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The Importance of Deception & Confession

I John 1:5-2:2

This is the message we have heard from him and proclaim to you, that God is light, and in him is no darkness at all. If we say we have fellowship with him while we walk in darkness, we lie and do not practice the truth. But if we walk in the light, as he is in the light, we have fellowship with one another, and the blood of Jesus his Son cleanses us from all sin. If we say we have no sin, we deceive ourselves, and the truth is not in us. If we confess our sins, he is faithful and just to forgive us our sins and to cleanse us from all unrighteousness. 10 If we say we have not sinned, we make him a liar, and his word is not in us. 

My little children, I am writing these things to you so that you may not sin. But if anyone does sin, we have an advocate with the Father, Jesus Christ the righteous. He is the propitiation for our sins, and not for ours only but also for the sins of the whole world.


The books of I, II, and III John, the Gospel of John, and Revelation were all authored by the Apostle John. One of John’s major themes in his writing is love. Though Paul wrote the famous love chapter in I Corinthians 13, it is John who often paints a practical perspective on what God’s love and our love is really like. John is so moved by love that he even describes himself in his Gospel as, “The disciple who Jesus loved.” In I John, John also focuses on themes of truth and is pregnant with emotion. John liked using contrasts as we will see in today’s passage. In fact, all of John’s points in today’s passage are set in contrast one to another. 



(1:6,7,8,9,10, 2:1) Our passage is a series of contrasts in the form of Hebrew Parallelism. Six times John uses the phrasing, “If we say,” or “But if.” John is painting a contrast of what it is like to walk faithfully with Christ rather than lying to ourselves about our spiritual condition. This is a literary structure that John uses to drive home his point about what a saved person looks like, and from that, to give assurance that the one who really walks with the Lord is genuinely saved.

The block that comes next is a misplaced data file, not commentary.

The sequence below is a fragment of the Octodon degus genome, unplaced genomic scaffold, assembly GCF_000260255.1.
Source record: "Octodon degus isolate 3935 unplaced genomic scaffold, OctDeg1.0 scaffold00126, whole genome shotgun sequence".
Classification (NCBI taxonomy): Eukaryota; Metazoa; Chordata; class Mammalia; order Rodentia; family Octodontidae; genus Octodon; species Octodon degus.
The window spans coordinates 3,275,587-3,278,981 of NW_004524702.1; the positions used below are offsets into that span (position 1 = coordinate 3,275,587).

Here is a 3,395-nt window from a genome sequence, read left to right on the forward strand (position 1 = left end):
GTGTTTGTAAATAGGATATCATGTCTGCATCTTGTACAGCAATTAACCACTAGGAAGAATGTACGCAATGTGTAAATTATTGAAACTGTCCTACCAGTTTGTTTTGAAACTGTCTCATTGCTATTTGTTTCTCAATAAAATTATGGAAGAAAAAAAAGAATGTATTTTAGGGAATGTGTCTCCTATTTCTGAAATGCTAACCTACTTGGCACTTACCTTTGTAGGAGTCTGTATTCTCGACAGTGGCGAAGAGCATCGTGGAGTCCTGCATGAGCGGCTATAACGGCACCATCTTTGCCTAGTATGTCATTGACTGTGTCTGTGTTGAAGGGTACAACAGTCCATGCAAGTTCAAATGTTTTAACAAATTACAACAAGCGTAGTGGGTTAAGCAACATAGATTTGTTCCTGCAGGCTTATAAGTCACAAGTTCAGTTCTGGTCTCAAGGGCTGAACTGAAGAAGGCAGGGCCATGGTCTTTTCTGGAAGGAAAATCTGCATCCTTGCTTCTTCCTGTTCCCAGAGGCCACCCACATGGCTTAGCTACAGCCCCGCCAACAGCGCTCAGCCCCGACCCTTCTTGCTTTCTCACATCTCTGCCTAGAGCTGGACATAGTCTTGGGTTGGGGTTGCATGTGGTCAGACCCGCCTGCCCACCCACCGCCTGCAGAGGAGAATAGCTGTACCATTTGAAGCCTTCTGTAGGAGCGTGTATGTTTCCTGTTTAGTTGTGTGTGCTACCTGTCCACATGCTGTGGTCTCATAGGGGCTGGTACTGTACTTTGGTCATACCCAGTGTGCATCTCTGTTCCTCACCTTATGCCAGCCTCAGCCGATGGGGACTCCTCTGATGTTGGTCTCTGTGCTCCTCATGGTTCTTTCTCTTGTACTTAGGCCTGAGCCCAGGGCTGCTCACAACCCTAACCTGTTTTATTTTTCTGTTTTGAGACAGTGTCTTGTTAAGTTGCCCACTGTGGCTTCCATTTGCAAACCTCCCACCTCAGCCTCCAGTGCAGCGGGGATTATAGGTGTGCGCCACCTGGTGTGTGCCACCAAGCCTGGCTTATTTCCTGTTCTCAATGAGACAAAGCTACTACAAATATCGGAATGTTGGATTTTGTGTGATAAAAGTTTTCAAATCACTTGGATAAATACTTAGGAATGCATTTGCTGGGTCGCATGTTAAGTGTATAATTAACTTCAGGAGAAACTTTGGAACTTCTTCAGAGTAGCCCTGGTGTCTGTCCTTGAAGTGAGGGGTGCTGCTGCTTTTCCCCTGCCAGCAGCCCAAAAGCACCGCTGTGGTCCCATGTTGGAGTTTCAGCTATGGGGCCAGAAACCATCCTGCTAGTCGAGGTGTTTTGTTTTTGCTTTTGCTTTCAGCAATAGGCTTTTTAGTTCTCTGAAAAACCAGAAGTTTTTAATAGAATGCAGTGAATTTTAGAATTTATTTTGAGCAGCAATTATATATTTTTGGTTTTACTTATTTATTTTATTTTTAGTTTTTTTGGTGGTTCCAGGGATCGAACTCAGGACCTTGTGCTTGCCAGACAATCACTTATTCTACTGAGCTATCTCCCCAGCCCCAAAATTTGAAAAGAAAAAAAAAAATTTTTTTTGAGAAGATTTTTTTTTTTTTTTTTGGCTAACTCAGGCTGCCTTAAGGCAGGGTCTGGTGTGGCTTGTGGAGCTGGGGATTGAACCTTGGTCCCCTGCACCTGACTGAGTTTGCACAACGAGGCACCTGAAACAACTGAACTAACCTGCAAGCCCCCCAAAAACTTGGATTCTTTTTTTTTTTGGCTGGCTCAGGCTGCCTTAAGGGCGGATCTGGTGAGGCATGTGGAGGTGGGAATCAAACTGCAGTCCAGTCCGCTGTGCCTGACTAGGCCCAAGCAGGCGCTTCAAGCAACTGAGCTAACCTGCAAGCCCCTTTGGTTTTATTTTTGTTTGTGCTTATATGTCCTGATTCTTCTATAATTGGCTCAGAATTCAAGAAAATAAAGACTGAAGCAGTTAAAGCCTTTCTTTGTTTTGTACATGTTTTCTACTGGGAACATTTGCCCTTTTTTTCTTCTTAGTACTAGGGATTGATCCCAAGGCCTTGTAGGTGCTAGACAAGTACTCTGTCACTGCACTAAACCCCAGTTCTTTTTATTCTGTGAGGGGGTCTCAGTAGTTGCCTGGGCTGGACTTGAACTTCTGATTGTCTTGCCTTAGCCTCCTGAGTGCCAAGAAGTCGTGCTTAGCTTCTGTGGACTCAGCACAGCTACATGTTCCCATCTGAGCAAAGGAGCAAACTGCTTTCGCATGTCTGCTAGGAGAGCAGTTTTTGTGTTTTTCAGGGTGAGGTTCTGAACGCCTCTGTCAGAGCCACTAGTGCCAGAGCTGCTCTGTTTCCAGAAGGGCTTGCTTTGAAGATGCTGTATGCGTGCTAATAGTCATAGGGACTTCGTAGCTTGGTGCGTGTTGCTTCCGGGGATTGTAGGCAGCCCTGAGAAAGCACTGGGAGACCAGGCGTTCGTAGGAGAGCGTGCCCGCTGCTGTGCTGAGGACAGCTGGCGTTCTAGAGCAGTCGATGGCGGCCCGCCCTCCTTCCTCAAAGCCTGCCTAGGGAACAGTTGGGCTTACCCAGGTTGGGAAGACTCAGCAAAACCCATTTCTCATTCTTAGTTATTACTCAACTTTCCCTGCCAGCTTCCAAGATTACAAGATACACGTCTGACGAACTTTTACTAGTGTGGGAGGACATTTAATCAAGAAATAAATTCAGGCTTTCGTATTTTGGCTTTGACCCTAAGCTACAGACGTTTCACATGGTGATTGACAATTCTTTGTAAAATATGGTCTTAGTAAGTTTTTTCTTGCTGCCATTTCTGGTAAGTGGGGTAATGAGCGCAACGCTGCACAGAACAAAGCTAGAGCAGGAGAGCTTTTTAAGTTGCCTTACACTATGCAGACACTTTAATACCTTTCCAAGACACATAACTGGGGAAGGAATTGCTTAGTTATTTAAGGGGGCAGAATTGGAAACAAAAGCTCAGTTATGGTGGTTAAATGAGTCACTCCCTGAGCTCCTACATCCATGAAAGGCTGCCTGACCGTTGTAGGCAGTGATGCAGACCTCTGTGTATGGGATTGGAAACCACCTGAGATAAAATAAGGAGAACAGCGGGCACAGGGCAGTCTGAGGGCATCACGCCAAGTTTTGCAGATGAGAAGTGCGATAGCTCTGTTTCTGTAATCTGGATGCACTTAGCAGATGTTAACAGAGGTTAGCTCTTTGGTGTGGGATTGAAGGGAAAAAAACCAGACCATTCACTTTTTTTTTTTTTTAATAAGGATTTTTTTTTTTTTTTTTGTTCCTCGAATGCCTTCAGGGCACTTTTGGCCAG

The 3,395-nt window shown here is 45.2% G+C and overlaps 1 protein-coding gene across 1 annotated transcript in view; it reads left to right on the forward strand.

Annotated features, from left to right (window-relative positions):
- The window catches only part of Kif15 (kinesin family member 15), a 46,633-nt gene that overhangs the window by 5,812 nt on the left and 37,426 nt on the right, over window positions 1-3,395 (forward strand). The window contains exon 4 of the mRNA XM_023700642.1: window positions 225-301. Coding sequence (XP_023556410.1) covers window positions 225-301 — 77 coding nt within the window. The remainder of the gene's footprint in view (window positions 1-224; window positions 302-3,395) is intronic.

After describing God as light, he then moves on to say that if we don’t walk in the light we are walking in darkness What does walking in darkness look like?

  • (v.6) We lie.
  • (v.6) We do not practice truth.
  • (v.8) We deny our sin.
  • (v.8) We deceive ourselves.
  • (v.10) We call God a liar. 

Notice the progression of John’s words about walking in darkness.

  • We lie.
  • We live according to that lie, I.E., we don’t practice truth.
  • Then we deny that something is a sin.
  • We profess it so much that we deceive ourselves about the nature of our sin.
  • And thus, we call God a lair by not believing him about our sin. 

There is another scripture that tells us about deception and God’s role in convincing us of our sin. It’s also by John in John 18:8, “When he comes, he will convict the world concerning sin and righteousness and judgment.” This means that the Holy Spirit convicts us of our sin, but if we disagree with him about our sin we make him a liar. 

How and to whom do we lie?

There are three people we lie to when we walk in darkness. We lie to ourselves, we lie to others, and we lie to God. Lying is the most powerful tool that the enemy uses to keep us from Christ and salvation. 

Remember that the first thing Satan did in the Garden of Eden to deceive Adam and Eve was to question the truth of what God said by saying, “Did God really say?”

What does it mean to not practice the truth?

Not practicing the truth means to live one’s life according to a lie and end up believing that that lie is the truth. The first lie that John is concerned with is that we lie about our sin. We justify ourselves when we excuse our sin or say that sin is not wrong or evil. If we persist in living a lie, eventually, the Lord will give us up to that lie. Paul says this three times in Romans 1:24,26,28. “God gave them up in the lusts of their hearts… God gave them up to dishonorable passions… God gave them up to a debased mind.”

What does it mean to “Practice the truth?” It means to live our lives in obedience to God’s truth as declared in the scriptures. 

How do we deny our sin?

We live as if the thing which is sin is not sin to us. We excuse our sin. It’s like an unmarried couple having sex. They use the excuse, “But we love each other, so it’s okay.” But it’s not okay. We make excuses and thus deny that the sin exists.

In what ways do we deceive ourselves?

We deceive ourselves when we persist in living in sin. Because we don’t want to experience the shame of sin, we redefine sin and deceive ourselves into thinking that what we do is not really a sin. Notice that John immediately follows this by saying, “The truth is not in us.” He does not refer to the truth as if it’s from the world. He says that the truth is absent from our lives.